Arrive Alive: Never operate your motorcycle under the influence of drugs or alcohol.  42% of motorcycle riders who died in a single vehicle crash had blood alcohol levels above 0.08%.  If you are tired, stop and take a rest. Avoid all driving distractions. Save talking, texting and fiddling with the radio and other electronics for rest stops.

Need For Speed: Excessive speed is a factor in 48% of motorcycle fatalities.    You don’t have to go fast to have fun.  Slow down and enjoy the ride. Not only will take in more of Maine’s picturesque beauty, but you’ll also significantly reduce your chances of being injured in an accident.

Look Out Lefties:  38% of fatal traffic accidents (involving two vehicles) occur when a vehicle is turning left in front of a motorcycle (failure to yield). Approach situations where another vehicle should yield with extreme caution, because they may not see you.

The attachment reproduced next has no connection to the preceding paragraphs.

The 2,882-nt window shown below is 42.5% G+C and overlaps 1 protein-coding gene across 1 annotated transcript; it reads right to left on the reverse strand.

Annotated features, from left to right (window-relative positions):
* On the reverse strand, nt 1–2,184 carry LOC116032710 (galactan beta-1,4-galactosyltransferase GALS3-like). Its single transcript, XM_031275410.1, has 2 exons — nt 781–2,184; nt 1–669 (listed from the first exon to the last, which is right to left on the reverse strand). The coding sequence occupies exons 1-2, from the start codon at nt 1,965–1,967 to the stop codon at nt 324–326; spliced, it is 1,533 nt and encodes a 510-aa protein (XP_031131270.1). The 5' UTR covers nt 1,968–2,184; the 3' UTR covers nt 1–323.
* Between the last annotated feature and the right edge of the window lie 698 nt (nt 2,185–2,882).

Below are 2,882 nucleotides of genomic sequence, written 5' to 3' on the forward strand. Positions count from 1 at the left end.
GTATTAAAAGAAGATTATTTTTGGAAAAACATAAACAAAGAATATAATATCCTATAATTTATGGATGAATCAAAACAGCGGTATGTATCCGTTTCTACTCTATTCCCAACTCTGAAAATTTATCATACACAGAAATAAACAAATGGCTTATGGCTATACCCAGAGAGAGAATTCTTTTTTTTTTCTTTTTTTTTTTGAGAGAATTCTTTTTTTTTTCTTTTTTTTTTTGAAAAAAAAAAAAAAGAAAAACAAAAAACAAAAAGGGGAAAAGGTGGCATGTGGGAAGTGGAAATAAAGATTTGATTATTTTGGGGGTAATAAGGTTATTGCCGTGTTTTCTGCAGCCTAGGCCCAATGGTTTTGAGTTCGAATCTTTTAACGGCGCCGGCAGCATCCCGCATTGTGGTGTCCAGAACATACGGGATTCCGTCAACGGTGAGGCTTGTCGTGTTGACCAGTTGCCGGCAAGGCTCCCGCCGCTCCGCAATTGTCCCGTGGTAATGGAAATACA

Mind the Messes:  Sand, gravel, wet pavement, icy conditions, and fog are all dangerous for motorcycles, which have less traction than automobiles. Avoid driving on the road shoulder, and be extra cautious in construction zones.  If an accident occurs as a result of unsafe road conditions (such as gravel in a construction site or another vehicle leaking oil) it is possible that another party is liable for damages incurred in your accident.